Before now poetry has taken notice
Of wars, and what are wars but politics
Transformed from chronic to acute and bloody?
from "Build Soil"
Robert Frost

Monday, July 28, 2008


It’s Day #2 of Annual Training- that two week part of the “Just 1 weekend a month, 2 weeks a year!” that the US Army Reserve Component promises new recruits with dreams of playing soldier. Never minding, of course, those few odd years when there’s a war on.

Tomorrow is the first day of “real training”- today and yesterday have been administrative-heavy with settling in to living quarters and sorting out the rush of confusion that accompanies shipping hundreds of men and tons of equipment to a base hundreds of miles away from home.

Tomorrow is Demolition Day- the best day of the training cycle by far, and the main reason I became a Combat Engineer. I asked the recruiter what Army jobs dealt with explosives; she answered Combat Engineer and Explosives Ordnance Disposal. My nascent impression of the distinction was that Engineers blew stuff up, while EOD neutralized bombs that tried to blow them up. Since I didn’t want to go looking for trouble and get blown up in the process, I decided to join as an engineer. I’ll leave the irony to the reader.

Combat Engineers live for demo. There’s a sense of raw power when dealing with blocks of C4 and loops of detonating cord. There’s a downside, too- most of us can’t watch modern action movies without comment. Grenades don’t explode into fireballs, and a small satchel charge of plastic explosive won’t bring down a large building no matter how well placed.

On the other hand, we learn how much C4 it takes to cut through how much steel; how much Composition H it takes to blast impassable craters into roads, and how detonating cord explodes at 25,000 feet per second- fast enough to race in a straight line from Los Angeles to New York in minutes.

On a night like tonight, we talk about intangibles and wishlists, too. How cool would it be to blow up the old tank that’s sitting out on the range? Better yet, how about we take our blocks of C4 and spools of detonator caps and fuse and teach a class on “field-expedient” demo- the way simple cross-sections of steel with plastic explosive on the back can become simple shaped charges with many times the destructive power of the explosive alone?

I’ve heard older soldiers, experienced with more supplies and less oversight, talk about the way a military shaped charge, when tipped on its side, will send a superheated ball of metal plasma skipping across the desert. If that’s true, could we have shaped charge races? First plasma ball to the end of the valley wins?

Of course we won’t try it… there’s too many high ranking officers and NCOs around who would take an extraordinarily dim view of the proceedings. Still, there’s a lot of improvised demo that is ok, because the Army Field Manual on such makes it so. I know of at least 9 different ways to open a locked door with nothing more than detonating cord, tape, and hard rubber or spare intravenous solution bags. Some are so gentle they remove little more than a doorknob- others will tear a steel fire door off its hinges and send it into the back wall of the building. I can stand within a few meters of them all.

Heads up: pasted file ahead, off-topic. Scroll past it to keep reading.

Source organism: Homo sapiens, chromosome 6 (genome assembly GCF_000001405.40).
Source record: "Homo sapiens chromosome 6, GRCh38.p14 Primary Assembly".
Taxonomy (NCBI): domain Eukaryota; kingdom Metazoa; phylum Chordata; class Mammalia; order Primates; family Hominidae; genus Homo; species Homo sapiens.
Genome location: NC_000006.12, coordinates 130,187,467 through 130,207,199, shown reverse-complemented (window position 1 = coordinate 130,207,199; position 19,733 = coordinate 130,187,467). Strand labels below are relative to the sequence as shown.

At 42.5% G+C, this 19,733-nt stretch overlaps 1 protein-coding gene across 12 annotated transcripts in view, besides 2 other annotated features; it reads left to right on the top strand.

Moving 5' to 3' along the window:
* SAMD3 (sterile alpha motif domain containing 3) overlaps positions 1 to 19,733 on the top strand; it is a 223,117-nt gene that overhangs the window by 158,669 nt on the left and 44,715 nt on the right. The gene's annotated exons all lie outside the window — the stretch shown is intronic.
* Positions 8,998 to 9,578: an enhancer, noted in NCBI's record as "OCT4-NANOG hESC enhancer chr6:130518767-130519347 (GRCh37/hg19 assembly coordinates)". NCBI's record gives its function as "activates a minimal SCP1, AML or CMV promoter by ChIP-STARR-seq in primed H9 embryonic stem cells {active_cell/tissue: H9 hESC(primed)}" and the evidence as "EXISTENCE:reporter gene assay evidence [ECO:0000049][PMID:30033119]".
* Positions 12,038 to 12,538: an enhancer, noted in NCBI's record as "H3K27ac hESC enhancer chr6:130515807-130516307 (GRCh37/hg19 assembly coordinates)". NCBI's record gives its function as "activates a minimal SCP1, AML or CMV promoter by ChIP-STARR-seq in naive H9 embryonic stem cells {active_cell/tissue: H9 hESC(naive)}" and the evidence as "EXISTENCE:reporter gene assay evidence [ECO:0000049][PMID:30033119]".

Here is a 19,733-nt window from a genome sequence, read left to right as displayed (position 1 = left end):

Really, when you think about it, it’s little wonder that former combat engineers are on the short list of people for the FBI to talk to when something explodes.


  1. Oh what joy to click in hope against hope and find a new post from the man that got me hooked on milblogs. Of course I am happy for you that you are home safe and sound but as you and the good bloggers are either home and commenting from home about news - or shut down ala Kaboom - it is lonely out here. Love the post. please check in more often. love, lorraine

  2. Anonymous28/7/08 23:35

    Blowing stuff up is cool.

  3. Dad was in the original OSS Operational Group. He used to tell the story of about 3/4 ton of unstable gun cotton, gun flower, dynomite, , some TNT and the like that all had to be disposed of, and an old abandoned tank. He said they FILLED the tank, the took what wouldnt fit inside, and piled it on top, set a bunch of timing pencils, and left

    He said they were luckly no one was killed, as they found some shrapnel back in camp about 3 miles away!

    Then again, it got rid of the old unstable explosives, an old tank, and gave them some training

  4. Great to hear from you TD, do I detect some excitement in your words?

  5. Anonymous29/7/08 10:30

    coool. Ditto Lorraine and camojack! Love your writing, check in almost every single day. Are you writing something for us? I'd spend good money.
    (Don't tell us to get a life!we are your fans)

  6. I found your blog through Sarge Charlie's blog. I can't tell you, as a grandmom with two grandsons in service (A Marine and one in the Navy) how much I appreciate you and what you have supplied to us here in the states while you were overseas.
    God bless and protect all that you do and may you be happy while you're doing it....

  7. "If that’s true, could we have shaped charge races? First plasma ball to the end of the valley wins?"

    I shall personally refer to this idea as "Son of Crete-put", and simply thank God for Brass, NCOs and their entusiasm-dampening effect.


    Cheers, TD, and play safe.

  8. You know, it kind of sounds anti-clamatic to read about you doing training after following your blog from downrange....but hey, as long as you are having fun, right?

    Be safe!


  9. Good to have you back TD!!

  10. I bet they are having similar fun in the AQ training camps in Pakistan. :-)

  11. The plasma balls idea sounds like a worthy successor to the classic "grazing shot" cannonball technique!


  12. Anonymous16/1/09 01:45

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